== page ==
After Gower: Will ‘Fair Dealing’ Be Expanded in the UK??
In early December the British Treasury published the Gower Report on Intellectual Property, named after the former Financial Times editor who chaired the independent review. Wide-ranging in scope its conclusions are too diverse to enumerate exhaustively here, but it provides a fascinating snapshot of the state of debate and industry/academic opinion which can be gauged by browsing the submissions by organizations and individuals
One interesting proposal is that the UK introduce a broad fair use provision akin to that found in the United States since the 1976 when the common law exception was formalised in legislation. Gowers notes that:
“….transaction costs and …..uses consistent with basic rights…….These two arguments provide the rationale for ‘fair dealing’ or ‘fair use’ exceptions. There is concern that, at present, the UK exceptions, are too narrow and that this is stunting new creators from producing work and generating new value” (p.62)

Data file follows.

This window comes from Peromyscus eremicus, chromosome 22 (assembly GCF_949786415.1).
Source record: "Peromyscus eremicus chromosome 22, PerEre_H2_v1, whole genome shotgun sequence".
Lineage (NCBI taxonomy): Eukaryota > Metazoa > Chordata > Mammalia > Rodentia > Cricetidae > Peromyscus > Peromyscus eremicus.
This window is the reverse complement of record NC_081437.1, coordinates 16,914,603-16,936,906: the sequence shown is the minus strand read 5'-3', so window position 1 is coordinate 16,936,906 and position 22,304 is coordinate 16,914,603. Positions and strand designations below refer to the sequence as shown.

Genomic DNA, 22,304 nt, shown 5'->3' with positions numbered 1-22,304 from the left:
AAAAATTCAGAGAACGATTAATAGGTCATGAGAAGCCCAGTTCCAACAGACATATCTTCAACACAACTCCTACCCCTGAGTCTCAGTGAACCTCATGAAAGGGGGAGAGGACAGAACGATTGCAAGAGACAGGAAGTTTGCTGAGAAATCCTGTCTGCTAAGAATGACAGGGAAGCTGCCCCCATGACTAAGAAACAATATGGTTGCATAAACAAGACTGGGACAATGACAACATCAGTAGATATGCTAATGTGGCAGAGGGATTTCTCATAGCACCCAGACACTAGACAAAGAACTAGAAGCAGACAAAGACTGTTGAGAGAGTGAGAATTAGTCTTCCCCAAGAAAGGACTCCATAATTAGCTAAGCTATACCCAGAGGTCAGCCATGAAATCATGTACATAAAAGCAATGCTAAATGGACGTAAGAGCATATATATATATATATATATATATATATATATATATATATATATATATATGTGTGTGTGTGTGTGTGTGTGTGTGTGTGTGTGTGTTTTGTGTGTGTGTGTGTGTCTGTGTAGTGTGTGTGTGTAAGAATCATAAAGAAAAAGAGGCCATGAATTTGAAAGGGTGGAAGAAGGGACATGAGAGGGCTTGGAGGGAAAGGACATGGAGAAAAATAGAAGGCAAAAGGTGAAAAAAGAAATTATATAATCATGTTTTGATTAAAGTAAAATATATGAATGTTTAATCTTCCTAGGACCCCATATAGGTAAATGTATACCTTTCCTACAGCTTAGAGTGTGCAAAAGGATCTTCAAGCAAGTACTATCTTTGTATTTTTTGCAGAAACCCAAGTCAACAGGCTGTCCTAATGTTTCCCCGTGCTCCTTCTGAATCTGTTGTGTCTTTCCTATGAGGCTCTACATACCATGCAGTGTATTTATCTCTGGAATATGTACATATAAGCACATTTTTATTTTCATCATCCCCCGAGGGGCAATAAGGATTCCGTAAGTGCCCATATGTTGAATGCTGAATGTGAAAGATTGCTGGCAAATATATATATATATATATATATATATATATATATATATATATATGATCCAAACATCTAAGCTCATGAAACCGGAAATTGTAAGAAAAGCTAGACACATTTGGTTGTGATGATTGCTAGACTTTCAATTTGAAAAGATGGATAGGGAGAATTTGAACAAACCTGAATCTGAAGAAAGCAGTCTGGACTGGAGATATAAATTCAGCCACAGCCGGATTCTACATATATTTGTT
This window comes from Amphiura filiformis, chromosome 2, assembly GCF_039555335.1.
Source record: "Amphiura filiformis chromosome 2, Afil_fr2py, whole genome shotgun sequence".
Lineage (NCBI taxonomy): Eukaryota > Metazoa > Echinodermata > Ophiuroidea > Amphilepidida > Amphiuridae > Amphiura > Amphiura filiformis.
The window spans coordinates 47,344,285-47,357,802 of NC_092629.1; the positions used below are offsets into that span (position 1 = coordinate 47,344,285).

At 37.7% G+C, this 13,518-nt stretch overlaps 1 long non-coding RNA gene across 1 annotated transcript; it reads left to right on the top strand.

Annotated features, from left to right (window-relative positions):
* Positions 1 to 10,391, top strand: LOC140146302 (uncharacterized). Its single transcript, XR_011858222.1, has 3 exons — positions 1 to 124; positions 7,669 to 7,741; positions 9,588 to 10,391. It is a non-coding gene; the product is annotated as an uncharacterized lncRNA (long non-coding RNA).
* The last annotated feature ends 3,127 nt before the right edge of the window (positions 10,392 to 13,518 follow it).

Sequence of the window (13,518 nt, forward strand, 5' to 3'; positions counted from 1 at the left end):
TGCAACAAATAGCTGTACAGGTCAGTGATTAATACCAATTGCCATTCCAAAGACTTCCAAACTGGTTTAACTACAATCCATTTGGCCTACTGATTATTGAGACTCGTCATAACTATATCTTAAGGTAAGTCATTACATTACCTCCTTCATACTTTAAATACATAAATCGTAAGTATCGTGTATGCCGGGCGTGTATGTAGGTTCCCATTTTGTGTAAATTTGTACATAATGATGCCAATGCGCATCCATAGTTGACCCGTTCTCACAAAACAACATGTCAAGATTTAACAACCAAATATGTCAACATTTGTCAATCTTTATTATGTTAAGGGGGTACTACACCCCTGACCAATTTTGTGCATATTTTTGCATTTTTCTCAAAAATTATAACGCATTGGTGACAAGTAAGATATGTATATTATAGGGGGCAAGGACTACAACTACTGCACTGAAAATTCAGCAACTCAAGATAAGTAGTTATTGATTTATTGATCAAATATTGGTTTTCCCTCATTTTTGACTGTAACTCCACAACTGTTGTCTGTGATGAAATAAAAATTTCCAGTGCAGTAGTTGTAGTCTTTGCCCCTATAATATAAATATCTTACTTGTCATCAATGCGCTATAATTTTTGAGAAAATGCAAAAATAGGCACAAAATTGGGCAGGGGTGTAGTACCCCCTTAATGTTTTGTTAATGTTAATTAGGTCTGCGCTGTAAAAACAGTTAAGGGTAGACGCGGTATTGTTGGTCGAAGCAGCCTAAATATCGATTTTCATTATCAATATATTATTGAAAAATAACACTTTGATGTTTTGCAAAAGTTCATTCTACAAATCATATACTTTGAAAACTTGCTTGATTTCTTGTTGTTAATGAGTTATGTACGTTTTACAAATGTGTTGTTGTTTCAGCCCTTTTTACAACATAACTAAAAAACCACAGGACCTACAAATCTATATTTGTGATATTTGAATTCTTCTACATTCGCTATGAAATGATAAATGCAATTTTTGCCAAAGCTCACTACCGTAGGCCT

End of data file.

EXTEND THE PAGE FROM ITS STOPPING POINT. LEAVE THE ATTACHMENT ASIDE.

Other suggestions relating to exceptions are the creation of a private copying exemption similar to that existing elsewhere in Europe but without the introduction of a levy to compensate rightsholders. In addition, he asks that the British government press for an amendment to the EUCD (another pig’s dinner cooked up the Commission) so as to introduce an exception for ‘transformative use‘ into Article 5 which lists all exceptions permitted in member states.
Continuing this bizarre thread of sane suggestions Gowers also proposes an amendment in the CDA 1988 to protect acts of pastiche, parody and caricature, which fortunately are already present on the Article 5 list.
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